Commissioners defend extra time off to employees

David Bruns, Precinct 4 commissioner, explains that it was his decision to give his employees the workday before July 4 off despite the court’s prior vote that it was not a holiday. 

GOLIAD – The money managers of Goliad County are questioning commissioners on their awarding of time off to employees.

Auditor Rusty Friedrichs is voicing concern over the amount of comp time being paid to employees in three of four precincts. A majority of the compensatory time being given to these employees is said to have been accrued because they did not take a lunch.

Friedrichs, disputing the legitimacy of this time, points to the payroll of Precincts 1,2 and 4 as to where this occurring.

“According to this policy, we are only paid comp time during emergency situations,” Friedrichs said during a Monday evening commissioners court meeting July 13.

Commissioner David Bruns countered saying, “When I give them a working lunch, it is because they work not all the way through lunch, they do stop a little bit to eat, but it is usually when we are doing roadwork or mowing.

“Now we are putting in culverts where we had the road blocked and we are trying to finish the work.

“When we shut down the road for mowing, these guys keep going the whole day. 

“When we were rebuilding roads last year, we put in 12-hour days. 

“We have to finish the job we are doing that day. A working lunch means they did not take 30 minutes off. Do they eat a sandwich? Yes.

“But they do not go back to the yard and sit in the air conditioning.”

Friedrichs countered saying, “What about the time your employees took a working lunch and they were at DQ eating?”

Bruns responded. “When did I do this?”

“I will bring it to the next court meeting,” Friedrichs said.

Commissioner Kenneth Edwards reminded that while the comp time is accrued at a rate of time and half, it doesn’t increase the payroll budget unless the employee quits or is fired and the time is paid out.

“The paycheck these guys get, whether they work four hours of comp time or 40 hours regular time, there is no extra money in that,” Edwards said. “My budget is the same at the end of the year whether they have taken comp time or not. The only thing I am losing is time.”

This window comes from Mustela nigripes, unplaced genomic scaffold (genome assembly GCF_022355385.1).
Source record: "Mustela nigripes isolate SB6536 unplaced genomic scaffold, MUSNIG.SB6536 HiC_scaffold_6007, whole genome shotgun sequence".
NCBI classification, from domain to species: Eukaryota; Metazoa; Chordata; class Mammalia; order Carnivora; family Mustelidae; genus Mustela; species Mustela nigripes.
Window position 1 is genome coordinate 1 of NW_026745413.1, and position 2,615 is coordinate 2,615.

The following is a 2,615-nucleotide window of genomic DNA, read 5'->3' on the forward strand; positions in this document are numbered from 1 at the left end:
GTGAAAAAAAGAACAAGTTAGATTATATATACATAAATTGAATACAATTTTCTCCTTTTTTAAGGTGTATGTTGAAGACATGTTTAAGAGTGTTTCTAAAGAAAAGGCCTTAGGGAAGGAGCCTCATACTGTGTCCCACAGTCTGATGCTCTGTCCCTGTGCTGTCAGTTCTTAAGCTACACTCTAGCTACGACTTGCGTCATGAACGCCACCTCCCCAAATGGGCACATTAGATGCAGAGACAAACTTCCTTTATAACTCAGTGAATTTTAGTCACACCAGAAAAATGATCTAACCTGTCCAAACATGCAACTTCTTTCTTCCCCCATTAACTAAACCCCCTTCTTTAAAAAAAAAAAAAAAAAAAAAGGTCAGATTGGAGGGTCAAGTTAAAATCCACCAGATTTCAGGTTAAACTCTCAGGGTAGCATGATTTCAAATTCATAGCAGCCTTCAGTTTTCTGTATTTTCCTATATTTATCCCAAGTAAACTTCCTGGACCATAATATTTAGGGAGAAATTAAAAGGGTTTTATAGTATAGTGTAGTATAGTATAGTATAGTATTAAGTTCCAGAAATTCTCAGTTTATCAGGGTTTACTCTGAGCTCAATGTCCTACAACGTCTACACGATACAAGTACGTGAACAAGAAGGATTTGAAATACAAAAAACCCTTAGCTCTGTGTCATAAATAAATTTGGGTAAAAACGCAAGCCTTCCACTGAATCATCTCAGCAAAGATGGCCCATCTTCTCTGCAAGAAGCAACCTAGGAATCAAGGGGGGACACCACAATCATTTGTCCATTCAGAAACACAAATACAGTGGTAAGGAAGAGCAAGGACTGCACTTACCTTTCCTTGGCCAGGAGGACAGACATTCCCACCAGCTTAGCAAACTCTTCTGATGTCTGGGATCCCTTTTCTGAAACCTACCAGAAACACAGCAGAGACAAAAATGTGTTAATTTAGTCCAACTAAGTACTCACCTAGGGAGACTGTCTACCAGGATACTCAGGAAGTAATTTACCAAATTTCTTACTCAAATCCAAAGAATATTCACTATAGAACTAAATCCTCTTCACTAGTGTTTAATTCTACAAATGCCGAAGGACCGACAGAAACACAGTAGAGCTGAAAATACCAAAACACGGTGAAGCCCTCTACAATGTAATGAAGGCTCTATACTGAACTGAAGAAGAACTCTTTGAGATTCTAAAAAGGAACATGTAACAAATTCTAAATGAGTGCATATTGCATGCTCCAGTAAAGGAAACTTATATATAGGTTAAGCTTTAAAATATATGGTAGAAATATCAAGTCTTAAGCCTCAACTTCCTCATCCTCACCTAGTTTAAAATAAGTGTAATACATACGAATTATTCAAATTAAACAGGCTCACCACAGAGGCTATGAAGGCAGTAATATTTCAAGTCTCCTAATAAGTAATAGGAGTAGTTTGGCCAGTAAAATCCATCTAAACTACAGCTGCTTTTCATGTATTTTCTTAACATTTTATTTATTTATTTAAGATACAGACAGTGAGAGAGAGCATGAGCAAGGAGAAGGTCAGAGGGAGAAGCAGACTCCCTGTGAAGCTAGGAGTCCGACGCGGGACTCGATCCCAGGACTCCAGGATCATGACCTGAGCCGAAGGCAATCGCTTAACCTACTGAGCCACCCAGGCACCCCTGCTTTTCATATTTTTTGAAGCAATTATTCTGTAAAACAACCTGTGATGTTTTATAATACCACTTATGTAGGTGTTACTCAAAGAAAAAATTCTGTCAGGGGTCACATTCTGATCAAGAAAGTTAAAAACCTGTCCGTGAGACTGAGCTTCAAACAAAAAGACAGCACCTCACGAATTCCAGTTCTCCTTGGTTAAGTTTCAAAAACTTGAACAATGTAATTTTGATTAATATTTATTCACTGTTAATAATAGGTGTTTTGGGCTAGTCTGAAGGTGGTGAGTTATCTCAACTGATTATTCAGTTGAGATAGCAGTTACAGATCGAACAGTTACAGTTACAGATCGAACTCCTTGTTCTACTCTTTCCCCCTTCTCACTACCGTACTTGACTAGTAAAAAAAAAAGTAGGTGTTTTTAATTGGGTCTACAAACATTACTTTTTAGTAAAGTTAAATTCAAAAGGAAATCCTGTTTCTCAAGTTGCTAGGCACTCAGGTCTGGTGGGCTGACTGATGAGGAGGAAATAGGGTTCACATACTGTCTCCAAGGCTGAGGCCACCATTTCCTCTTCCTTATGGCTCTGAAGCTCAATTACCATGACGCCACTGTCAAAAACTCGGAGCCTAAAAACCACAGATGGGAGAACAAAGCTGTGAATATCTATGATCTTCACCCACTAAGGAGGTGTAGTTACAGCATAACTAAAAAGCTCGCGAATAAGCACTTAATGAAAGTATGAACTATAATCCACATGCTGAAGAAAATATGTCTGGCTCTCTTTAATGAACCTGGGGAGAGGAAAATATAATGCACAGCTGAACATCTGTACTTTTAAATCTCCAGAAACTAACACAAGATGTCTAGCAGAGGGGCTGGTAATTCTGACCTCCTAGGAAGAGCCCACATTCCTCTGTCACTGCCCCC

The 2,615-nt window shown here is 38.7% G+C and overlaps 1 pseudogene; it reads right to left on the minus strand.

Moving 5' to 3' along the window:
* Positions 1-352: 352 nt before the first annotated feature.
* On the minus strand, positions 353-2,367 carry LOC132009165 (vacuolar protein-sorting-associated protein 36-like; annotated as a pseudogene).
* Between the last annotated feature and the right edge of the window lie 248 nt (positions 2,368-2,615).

An extra day off

Treasurer Brian Howard questioned why one commissioner was permitted to give his employees July 2, a date clarified after the meeting, as a paid day off when the court voted not to have that as a holiday.

“It was the consensus that for July 2, the employee was going to be responsible for using comp or vacation time (to have the day off),” Howard said referring back to prior court meeting.

It was Bruns again on the defense saying that he argued against this decision on Sept. 23, 2019. He maintained that since the Fourth of July was a Saturday and employees were naturally off that Friday because of their 10-hour workday, these employees should be given that Thursday off. 

Court records show that Bruns voted, along with the other three commissioners, to pass the work schedule which would have not given employees this holiday. 

Court minutes from the 2019 meeting reflected that all four commissioners gave affirming votes to the county work schedule which included shifting that day off to the Christmas holiday.

Instead, he used another method to give his employees the time off he felt they deserved.

“We have administrative leave now,” Bruns said. “We didn’t have that before the hurricane.”

Howard countered, “Administrative leave is being abused.”

Bruns responded, “That is the first time I have used it.”

“If you give administrative leave, it becomes a holiday,” Howard interjected. “You are circumventing the system. 

“Giving them administrative leave is giving them another day of vacation that they have not earned.”

Bruns responded, “They haven’t earned it? Why don’t you go out there in this 104 degree weather?

“My choice was to give them administrative leave as a recognition of the July 4th holiday.”

Bruns added that he also gave the regular workday before July 4 to the employees of his own business.

“I didn’t do anything different in county business than I did in my private business,” Bruns said. “I was not hypocritical.”

Nothing was settled that evening regarding the use of comp time and administrative leave.

Jason Collins is the editor at the Goliad Advance-Guard and can be reached at 361-343-5221, or at

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